09 November 2012
Britain’s first large-scale solar farm has hit electricity generation targets for its first 12 months of operation – despite the dismal summer of 2012.
Ecotricity’s Fen Farm Sun Park in Lincolnshire generated over 884,000 units of electricity in its first year from the 1MW installation that has 5,157 solar panels spread over 1.95 hectares. It has since passed the one million unit mark.
The sun park generates enough electricity to power around 260 homes, saving 377 tonnes of CO₂; and complimented by a 16 MW windfarm, created Britain’s first hybrid energy park.
Dale Vince, founder of green energy company Ecotricity, said: “The solar and wind installations in a hybrid energy park compliment and balance the season’s natural variations. In winter when there’s less sun there is typically more wind, and vice versa in the summer months.”
Sun Parks containing fields of photovoltaic (PV) panels produce electricity from sunlight and connect directly into the UK grid. PV panels work in daylight even under dull and cloudy British skies; have almost no impact on the ground below which has been converted into a wildflower meadow; and are almost 100% recyclable at their end of their useful life.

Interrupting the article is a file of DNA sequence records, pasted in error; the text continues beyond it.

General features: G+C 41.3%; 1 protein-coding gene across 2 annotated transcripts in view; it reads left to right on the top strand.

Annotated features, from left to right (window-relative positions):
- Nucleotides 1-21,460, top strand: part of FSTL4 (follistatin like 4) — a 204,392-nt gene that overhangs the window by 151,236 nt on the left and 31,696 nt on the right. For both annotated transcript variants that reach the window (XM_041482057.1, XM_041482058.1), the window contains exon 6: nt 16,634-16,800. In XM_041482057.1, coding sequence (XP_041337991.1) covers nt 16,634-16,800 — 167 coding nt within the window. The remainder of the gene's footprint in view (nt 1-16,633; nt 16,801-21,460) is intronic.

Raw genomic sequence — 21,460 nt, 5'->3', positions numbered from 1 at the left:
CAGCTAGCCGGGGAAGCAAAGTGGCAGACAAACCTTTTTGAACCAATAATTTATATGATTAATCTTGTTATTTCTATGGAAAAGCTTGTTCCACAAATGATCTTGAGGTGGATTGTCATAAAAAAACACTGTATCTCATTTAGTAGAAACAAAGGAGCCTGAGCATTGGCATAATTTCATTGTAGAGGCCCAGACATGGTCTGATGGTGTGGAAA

Vince continued: “Ecotricity had plans for several more large-scale sun parks across the UK, which could also have been generating for the last 12 months. Those plans were mothballed as a result of the Government’s decision to pull-the-plug on the solar industry.
“Last year every British household had £17 added to their annual energy bill to help build renewable energy infrastructure (including wind, solar, biomethane & hydro) which is now delivering 10% of Britain’s total electricity needs. By comparison every household also had £120 added to their energy bill simply due to rising cost of gas on the global energy markets. Unlike the renewable support, that extra £120 didn’t build any extra electricity generation, it just covered the cost of buying ever more expensive fossil fuels.”